The resurgence of used LP Records is encouraging. It is bringing back the physical ownership of music. A vinyl is far superior to a digital recording in the value of ownership- holding, smelling, and seeing the artwork. Many people may argue that records sound better than vinyl and CDs, and that brings up a huge debate. Some live and die by vinyl, and would not seriously listen to anything in another format. Others do not get what the big deal is.
The core quality for listening to vinyl comes down to two things: the range of sound and the compression. CDs and digital files (which are sonically the same as what is on a CD) are compressed to fit the format. A producer downsizes the file sizes and compresses the sound together to fit an 80-minute disc. Albums rarely exceed 80 minutes, unless it is a double album such as Tupac’s All Eyez on Me or The Beatles White Album. But, in order to play in a digital format the song needs to be compressed. That process subsequently squashes the range that can be heard. For example, a song may go from the lowest registers to the highest registers in fidelity and range. The song is rich with complex sounds. On a CD, the two ends of the sound may be muted.
The main reason why people say that Used LP Records sound better is that it allows for the subtle sounds and the high-fidelity rich sounds on both extremes to be heard quite clearly. The needle reads the grooves in the album, and even the subtlest changes are intercepted and interpreted by the player. There is no compression and there are many complications to this. For example, some vinyl is recorded from compressed mp3 files, which is the main distinction from a regular pressing to 180 gram remaster.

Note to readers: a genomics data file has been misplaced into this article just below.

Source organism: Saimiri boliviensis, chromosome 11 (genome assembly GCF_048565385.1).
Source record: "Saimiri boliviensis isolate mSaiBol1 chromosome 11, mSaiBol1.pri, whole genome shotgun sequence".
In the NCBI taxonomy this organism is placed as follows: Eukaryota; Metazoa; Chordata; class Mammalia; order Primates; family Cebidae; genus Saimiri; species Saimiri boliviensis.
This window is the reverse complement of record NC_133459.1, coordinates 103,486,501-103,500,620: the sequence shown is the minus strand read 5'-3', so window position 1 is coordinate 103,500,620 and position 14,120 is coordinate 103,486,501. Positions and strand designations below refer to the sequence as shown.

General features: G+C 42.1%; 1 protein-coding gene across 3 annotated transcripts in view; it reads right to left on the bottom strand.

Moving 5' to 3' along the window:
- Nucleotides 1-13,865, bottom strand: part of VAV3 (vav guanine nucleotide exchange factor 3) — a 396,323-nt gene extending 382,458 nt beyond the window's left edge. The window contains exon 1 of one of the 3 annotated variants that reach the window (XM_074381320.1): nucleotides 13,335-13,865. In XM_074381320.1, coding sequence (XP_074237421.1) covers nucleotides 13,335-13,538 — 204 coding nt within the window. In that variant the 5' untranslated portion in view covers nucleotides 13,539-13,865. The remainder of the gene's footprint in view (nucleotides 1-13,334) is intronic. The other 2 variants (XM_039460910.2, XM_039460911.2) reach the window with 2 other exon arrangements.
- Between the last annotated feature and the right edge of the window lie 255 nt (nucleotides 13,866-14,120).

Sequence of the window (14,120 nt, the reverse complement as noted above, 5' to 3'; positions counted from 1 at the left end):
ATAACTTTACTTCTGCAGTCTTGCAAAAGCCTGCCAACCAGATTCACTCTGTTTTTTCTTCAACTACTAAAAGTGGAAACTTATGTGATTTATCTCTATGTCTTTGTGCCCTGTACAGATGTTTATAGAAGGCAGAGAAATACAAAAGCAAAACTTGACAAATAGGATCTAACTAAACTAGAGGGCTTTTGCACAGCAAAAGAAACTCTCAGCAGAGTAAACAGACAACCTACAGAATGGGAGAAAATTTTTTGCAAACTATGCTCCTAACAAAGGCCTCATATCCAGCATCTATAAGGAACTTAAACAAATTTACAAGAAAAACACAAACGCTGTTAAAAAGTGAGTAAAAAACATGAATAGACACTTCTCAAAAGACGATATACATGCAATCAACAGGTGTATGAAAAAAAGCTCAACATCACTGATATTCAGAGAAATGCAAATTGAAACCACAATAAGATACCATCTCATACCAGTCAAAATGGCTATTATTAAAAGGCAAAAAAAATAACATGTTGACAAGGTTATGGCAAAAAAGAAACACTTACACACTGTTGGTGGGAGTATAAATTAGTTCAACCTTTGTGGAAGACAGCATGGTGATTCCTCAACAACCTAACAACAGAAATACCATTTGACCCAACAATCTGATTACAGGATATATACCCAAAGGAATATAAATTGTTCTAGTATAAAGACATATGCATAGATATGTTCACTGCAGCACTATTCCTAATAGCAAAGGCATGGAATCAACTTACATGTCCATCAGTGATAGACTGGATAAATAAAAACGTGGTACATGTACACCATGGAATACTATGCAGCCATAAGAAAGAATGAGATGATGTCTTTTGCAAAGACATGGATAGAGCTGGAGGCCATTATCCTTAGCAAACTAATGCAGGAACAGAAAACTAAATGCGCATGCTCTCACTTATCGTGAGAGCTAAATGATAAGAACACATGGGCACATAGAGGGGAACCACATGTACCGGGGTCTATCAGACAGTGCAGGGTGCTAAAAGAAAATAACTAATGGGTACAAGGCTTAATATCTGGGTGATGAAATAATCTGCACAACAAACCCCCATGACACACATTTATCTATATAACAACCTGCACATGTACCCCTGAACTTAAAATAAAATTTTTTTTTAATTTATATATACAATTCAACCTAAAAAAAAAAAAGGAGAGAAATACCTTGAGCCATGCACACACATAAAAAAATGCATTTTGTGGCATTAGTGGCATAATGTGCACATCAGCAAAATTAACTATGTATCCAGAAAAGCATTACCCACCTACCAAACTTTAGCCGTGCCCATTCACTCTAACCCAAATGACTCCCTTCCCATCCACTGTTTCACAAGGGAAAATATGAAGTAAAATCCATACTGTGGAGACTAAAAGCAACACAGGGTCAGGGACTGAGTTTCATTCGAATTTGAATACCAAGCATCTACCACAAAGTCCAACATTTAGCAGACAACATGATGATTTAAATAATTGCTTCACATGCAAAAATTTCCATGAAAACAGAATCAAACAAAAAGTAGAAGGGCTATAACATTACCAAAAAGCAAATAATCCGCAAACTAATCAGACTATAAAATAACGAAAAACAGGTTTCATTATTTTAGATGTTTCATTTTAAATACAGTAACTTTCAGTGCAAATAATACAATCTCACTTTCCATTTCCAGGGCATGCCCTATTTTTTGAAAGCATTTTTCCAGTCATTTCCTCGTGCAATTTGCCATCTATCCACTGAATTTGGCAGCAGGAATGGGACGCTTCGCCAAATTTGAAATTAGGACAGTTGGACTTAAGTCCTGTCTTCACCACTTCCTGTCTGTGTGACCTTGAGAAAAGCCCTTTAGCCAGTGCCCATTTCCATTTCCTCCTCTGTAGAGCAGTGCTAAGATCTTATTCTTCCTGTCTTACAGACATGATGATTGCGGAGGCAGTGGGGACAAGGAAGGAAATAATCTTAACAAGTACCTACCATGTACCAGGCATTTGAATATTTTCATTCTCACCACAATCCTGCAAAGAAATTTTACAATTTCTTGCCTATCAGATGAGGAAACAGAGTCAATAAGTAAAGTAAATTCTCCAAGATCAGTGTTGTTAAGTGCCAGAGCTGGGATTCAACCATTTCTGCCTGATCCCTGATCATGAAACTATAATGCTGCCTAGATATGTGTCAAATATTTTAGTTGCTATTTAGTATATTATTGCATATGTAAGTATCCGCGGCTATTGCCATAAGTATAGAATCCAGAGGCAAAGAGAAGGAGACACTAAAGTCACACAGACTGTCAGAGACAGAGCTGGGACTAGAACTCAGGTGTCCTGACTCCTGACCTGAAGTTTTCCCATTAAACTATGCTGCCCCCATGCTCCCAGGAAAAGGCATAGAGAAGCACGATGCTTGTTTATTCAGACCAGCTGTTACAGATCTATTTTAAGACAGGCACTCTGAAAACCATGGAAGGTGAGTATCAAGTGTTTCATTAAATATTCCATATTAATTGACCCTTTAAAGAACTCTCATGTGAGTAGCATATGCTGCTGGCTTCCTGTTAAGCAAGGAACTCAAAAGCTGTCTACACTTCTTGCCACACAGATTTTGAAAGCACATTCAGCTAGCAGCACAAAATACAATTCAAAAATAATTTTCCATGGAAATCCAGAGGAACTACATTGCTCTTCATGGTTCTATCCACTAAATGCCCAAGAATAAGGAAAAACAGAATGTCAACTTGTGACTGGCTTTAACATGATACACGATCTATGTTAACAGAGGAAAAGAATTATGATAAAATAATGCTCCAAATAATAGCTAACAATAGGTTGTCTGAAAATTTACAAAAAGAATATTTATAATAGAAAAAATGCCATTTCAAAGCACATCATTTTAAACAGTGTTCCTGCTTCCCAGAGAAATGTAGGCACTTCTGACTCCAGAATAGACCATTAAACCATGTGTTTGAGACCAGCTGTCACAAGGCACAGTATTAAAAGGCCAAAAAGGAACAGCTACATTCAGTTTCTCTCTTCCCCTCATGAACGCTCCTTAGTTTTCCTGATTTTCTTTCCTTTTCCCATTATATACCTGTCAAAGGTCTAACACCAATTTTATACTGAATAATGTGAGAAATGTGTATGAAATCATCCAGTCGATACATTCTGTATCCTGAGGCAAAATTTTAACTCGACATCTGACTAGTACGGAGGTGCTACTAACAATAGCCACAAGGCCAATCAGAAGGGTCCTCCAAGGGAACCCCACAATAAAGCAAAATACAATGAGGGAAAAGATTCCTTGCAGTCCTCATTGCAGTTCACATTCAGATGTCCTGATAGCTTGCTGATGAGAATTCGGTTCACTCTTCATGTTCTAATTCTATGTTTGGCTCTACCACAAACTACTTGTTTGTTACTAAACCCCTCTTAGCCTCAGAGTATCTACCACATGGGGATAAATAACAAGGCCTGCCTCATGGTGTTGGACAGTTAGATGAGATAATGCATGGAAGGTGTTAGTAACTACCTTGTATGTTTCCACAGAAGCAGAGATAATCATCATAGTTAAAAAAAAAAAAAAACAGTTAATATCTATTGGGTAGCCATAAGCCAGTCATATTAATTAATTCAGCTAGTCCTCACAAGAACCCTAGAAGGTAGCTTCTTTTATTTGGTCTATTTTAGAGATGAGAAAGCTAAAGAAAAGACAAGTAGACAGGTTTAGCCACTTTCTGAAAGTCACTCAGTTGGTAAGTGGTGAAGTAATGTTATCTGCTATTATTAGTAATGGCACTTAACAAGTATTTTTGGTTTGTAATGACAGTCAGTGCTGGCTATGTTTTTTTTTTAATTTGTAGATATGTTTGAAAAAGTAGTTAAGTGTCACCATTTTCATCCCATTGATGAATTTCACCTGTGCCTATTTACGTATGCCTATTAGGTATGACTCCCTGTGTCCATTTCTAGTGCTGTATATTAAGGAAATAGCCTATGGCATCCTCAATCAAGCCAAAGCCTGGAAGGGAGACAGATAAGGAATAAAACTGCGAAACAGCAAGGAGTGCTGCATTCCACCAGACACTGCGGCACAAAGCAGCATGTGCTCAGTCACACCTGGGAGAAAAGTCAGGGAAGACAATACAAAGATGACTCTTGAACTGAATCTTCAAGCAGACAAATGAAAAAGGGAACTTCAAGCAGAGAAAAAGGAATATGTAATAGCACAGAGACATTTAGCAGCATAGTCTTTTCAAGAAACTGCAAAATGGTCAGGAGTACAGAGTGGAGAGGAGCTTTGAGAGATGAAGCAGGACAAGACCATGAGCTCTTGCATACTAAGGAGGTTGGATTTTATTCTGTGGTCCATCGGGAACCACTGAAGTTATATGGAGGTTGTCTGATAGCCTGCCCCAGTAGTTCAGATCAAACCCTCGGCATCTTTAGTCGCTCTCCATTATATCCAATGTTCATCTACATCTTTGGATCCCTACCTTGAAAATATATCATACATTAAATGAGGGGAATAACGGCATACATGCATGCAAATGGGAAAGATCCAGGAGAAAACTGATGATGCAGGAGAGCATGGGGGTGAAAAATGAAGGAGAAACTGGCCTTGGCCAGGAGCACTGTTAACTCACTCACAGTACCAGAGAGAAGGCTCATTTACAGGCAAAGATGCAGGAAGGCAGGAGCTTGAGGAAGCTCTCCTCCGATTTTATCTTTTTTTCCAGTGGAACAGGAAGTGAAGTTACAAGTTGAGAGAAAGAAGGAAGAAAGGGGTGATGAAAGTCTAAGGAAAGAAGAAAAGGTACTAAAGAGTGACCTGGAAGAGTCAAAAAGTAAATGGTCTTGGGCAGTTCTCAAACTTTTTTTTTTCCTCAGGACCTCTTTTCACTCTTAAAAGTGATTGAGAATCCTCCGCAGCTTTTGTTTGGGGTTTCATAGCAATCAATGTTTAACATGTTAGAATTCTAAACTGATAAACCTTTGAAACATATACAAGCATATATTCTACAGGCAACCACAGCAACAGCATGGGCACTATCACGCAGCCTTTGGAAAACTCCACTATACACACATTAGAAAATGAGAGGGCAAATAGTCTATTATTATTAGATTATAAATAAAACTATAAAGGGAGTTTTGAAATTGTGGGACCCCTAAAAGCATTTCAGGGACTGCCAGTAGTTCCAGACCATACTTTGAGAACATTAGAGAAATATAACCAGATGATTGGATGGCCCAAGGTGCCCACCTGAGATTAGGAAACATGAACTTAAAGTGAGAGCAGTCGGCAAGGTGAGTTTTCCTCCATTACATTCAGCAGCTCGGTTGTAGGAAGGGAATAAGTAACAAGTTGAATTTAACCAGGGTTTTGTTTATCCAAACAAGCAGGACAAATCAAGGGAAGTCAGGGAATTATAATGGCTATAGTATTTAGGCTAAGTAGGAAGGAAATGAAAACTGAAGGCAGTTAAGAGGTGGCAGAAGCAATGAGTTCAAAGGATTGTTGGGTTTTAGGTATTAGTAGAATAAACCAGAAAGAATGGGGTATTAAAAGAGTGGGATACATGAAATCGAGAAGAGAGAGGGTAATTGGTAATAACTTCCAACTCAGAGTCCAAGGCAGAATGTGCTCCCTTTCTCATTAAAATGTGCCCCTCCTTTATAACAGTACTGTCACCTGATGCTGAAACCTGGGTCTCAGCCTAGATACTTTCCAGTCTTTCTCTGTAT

Vinyl can sound bad and a CD can sound bad. It has a lot to do with how the record was pressed. Most agree that the range of fidelity in a vinyl is better, and that is partly why vinyl is finally kicking back into high gear. Visit Website.com to debate, discuss, and explore some of the best records since the resurrection of vinyl.
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